The economy is still tight except for the stock market. Unemployment still high. Home values still languishing. But some new-car buyers are able to pay cash for a new set of wheels.
The question is: Should you?
Car dealers have long reported that many older customers of certain brands, like Cadillac, Lincoln and Buick like to pay cash for their cars out of personal preference. They don't like paying interest or having monthly car payments.
Until a few years ago, many consumers paid cash for cars out of home equity lines of credit so they could deduct the interest.
Today, many would still like to pay cash, if they can, rather than carry more debt.Here are a few considerations, though, before you write the check instead of sign the loan papers.
1. Don't mention to the dealer that you will be paying cash until after the purchase price is locked in. This is because dealers make a commission on your loan. If they know they won't be making that money, then they won't come down as far on the price.
When asked if you are financing, be vague. "I haven't made up my mind yet."
2. Get the dealer's best price to this point. Then, tell the dealer you are ready to pay cash and close, but only if you hear his best price. Make sure that you have done research before coming in on a website like Edmunds.com to find out the average transaction price for your vehicle in your zip-code, so you know how good a deal the salesman is really offering.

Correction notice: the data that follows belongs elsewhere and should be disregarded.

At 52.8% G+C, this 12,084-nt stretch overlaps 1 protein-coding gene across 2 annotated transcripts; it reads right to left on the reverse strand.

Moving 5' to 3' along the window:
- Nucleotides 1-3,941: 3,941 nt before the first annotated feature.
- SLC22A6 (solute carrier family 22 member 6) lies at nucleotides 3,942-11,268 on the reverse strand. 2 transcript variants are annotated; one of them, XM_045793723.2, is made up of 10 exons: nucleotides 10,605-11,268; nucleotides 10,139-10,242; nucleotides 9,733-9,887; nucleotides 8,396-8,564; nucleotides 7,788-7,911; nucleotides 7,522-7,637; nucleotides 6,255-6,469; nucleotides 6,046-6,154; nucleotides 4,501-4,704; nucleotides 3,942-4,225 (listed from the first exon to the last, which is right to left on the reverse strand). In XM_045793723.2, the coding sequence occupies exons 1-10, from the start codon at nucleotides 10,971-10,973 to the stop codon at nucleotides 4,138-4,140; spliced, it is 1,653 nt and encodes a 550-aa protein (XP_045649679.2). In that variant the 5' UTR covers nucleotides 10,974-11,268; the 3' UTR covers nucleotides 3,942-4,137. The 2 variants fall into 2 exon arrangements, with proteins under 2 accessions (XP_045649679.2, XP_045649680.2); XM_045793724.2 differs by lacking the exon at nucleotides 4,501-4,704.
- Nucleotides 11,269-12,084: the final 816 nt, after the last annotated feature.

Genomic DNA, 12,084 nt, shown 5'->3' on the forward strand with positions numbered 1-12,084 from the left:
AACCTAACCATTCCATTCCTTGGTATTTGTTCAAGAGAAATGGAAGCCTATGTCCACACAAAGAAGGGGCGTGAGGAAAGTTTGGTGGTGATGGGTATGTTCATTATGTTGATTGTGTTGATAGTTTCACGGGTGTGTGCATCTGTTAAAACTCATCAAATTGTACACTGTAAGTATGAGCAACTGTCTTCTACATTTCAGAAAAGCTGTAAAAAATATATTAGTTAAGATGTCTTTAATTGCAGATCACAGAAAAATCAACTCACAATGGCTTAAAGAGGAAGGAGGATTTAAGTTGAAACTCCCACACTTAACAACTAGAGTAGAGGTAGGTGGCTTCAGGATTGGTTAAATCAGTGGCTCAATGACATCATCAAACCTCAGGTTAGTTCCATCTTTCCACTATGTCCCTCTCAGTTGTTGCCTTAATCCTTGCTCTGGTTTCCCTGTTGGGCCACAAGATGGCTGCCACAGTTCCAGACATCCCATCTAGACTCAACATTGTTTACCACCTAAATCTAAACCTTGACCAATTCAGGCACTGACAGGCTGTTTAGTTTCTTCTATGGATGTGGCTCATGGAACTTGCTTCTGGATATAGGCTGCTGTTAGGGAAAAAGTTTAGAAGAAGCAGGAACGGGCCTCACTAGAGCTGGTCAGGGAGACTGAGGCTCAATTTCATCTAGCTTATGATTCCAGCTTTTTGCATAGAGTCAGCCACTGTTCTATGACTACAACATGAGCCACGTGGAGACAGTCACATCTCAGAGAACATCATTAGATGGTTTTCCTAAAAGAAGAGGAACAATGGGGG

3. You could also use a buying site like Edmunds to get actual price quotes, and simply take the lowest one. One of those bids will come from the dealer closest to your home.
Now, the question of whether you should pay cash if you can? Here are the issues:
If the price of the car is $25,000, and you have a choice between a $3,500 rebate or zero-percent loan, and you can pay cash, should you take the rebate or the free loan?
The $25,000 vehicle is now $21,500 if you take the rebate. If you paid cash, you are losing $3,475 if you put it in a five year CD at 3%, so the real cost of that cash payment is $24,975.
If you take the original $25,000 price, and the zero-percent loan, it's trickier to calculate. That's because you have the option of, say, investing the $25,000 block of money in a series of CDs, or perhaps in the stock market, while you whittle away at the loan principal month by month. Let's say, for example, you put the $25,000 in a stock index mutual fund with check writing ability, and you pay off your loan out of that account. The total cost of your vehicle will vary with your stock market gains or losses.
However, if you take the rebate, knocking the purchase price down to $21,500, and the loan rate is 3.9%, as it is at GM now for some models, then the total cost of the vehicle is $23,260.00 with a 20% downpayment of $4,300.
Does cash give you much of a negotiating edge? According to Michigan-based auto industry consultant James Dollinger, a former dealer himself, the only real advantage to having cash is that the salesman may give you a good deal because he knows he can close you right away. Dollinger says the best way to get the best price is to come prepared.
"If you are doing a loan, then get pre-approved beforehand from a local credit union or bank, have your title or lien on your trade-in in your pocket. Desk men are more apt to bend for a client who is ready, willing and able to do business and close fast."
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